Autopsy: Victim in "cold medicine" slaying was stabbed, slashed 123 times

RALEIGH, N.C. (CBS NEWS) -- An autopsy has found 123 stab and slash wounds on a woman who police say was stabbed by her husband after he said he took cold medicine, woke up, and found his wife dead.

The autopsy report for 29-year-old Lauren Phelps details 24 stab wounds and 20 cuts to her head and neck, as well as dozens of wounds to her torso and arms, reports CBS affiliate WNCN.

In a 911 call, Phelps' 27-year-old husband, Matthew, told the operator he took more cold medicine than he should have Sept. 1 and woke up after his dream with blood all over him and a knife on the bed he shared with his wife in their Raleigh home.

Matthew Phelps is heard on the call obtained by WNCN saying, "I think I killed my…."

When a dispatcher asks him what happened, he says, "I had a dream, and then I turned on the lights and she's dead on the floor."

"How? How? How?" the dispatcher is heard asking.

Phelps responds, "I have blood all over me and there's a bloody knife on the bed and I think I did it."

Paramedics found Lauren Phelps in the fetal position on her bedroom floor, reports WNCN. She was transported to the hospital where she later died, officials said.

After a court hearing last month, Phelps' lawyer Joseph Blunt Cheshire V told the paper that the effects of the cold medicine on his client would be "an interesting subject of inquiry."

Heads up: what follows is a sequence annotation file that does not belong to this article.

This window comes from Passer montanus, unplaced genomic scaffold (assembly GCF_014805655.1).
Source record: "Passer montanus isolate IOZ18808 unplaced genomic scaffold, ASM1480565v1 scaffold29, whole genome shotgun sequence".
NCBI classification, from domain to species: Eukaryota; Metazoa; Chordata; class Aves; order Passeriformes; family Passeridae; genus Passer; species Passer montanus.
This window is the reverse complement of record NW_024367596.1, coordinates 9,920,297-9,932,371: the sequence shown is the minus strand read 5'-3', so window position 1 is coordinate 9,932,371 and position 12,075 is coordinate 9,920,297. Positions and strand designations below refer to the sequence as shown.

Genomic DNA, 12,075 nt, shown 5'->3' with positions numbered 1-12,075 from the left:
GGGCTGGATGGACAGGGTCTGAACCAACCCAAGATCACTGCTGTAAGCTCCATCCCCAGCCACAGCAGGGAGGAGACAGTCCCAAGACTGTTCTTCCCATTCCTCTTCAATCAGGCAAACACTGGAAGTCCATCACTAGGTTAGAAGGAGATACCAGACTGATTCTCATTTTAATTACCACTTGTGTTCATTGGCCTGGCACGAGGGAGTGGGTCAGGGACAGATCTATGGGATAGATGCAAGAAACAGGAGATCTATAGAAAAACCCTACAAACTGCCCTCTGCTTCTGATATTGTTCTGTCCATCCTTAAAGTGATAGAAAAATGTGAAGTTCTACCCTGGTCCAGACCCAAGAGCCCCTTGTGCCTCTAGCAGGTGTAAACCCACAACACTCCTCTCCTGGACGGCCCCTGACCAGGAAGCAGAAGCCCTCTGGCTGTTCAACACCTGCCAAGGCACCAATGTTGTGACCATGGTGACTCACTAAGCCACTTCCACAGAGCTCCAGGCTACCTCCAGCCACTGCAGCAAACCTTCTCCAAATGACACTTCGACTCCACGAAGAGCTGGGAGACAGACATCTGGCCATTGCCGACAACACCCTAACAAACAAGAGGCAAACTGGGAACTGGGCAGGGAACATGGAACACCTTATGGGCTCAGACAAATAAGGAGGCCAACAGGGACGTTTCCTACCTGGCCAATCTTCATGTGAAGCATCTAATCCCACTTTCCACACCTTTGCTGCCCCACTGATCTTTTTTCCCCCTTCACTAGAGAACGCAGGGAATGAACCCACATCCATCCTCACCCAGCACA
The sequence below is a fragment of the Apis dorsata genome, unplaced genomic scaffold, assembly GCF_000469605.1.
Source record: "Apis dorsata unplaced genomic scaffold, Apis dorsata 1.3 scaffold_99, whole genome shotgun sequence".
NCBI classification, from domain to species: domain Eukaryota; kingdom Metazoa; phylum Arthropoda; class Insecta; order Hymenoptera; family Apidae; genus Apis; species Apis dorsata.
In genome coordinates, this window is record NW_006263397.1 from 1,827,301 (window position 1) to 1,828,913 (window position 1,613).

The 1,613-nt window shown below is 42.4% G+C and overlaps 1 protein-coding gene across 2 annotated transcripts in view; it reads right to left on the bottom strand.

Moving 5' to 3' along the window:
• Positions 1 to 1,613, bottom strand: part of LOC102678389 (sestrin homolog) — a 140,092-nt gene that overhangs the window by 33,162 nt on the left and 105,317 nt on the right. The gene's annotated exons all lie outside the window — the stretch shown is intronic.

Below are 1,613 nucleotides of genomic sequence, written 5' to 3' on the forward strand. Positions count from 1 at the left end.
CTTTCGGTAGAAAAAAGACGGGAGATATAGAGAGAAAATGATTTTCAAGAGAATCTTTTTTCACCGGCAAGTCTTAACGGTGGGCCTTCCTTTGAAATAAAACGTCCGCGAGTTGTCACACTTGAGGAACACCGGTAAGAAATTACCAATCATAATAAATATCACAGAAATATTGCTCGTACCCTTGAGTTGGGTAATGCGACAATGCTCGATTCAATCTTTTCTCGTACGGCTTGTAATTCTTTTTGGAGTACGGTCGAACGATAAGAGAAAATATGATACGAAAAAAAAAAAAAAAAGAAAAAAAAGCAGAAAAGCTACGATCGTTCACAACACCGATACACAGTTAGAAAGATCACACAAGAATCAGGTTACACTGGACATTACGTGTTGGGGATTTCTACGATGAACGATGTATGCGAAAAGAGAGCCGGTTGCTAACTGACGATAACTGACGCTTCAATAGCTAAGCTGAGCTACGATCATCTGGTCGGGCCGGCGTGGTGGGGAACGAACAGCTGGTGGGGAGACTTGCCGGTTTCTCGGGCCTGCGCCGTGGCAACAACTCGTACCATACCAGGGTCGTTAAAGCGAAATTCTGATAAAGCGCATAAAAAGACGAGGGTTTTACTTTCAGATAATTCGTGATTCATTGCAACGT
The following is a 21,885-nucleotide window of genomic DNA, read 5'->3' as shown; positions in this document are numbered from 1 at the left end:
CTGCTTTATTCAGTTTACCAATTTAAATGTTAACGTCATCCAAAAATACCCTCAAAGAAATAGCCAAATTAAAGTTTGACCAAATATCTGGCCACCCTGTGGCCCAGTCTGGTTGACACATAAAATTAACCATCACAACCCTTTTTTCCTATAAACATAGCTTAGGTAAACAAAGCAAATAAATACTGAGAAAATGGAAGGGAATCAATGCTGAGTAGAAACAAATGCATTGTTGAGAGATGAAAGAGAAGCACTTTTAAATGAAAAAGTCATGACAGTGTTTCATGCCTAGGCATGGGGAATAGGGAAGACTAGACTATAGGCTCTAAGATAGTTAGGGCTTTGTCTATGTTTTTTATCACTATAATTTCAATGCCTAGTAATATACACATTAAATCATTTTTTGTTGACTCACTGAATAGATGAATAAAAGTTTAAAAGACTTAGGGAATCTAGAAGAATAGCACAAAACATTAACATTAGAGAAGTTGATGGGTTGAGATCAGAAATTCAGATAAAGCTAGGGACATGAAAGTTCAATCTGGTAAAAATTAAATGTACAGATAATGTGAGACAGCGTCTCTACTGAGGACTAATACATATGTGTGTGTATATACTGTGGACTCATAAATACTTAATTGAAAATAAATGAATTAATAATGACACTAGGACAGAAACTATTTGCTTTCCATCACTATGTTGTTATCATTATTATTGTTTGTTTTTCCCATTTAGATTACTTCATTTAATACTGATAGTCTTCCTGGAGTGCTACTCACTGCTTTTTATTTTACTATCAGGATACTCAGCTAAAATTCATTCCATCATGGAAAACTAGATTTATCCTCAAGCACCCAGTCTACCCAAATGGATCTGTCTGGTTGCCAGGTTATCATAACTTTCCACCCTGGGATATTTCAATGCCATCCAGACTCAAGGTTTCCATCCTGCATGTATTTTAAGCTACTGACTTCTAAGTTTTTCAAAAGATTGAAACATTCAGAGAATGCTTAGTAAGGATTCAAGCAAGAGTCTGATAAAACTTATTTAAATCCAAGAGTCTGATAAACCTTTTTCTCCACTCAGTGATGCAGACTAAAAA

Phelps says the medication he took was Coricidin, a cough and cold medication, "because I know it can make you feel good and sometimes I can't sleep at night."

Coricidin contains dextromethorphan and chlorpheniramine, which experts say when taken in high doses – which is typically a result of recreational use – can cause euphoria, agitation, psychoses and dissociative phenomena.

statement available on the Coricidin website describes abuse of over-the-counter products including those that contain dextromethorphan, one of the active ingredients in certain Coricidin products, as a "long-standing issue" and says the cough suppressant is safe when used as directed.

In a statement released to CBS News' Crimesider, Coricidin parent company Bayer said it "extends our deepest sympathies to this family."

"Patient safety is our top priority, and we continually monitor adverse events regarding all of our products," the statement said. "There is no evidence to suggest that Coricidin is associated with violent behavior."

Cheshire called Lauren Phelps' death and Matthew Phelps' arrest "a very tragic situation" and asked that the public withhold judgment until more is known.

"There's a whole lot more to this story that will be told in the future," he told the paper.

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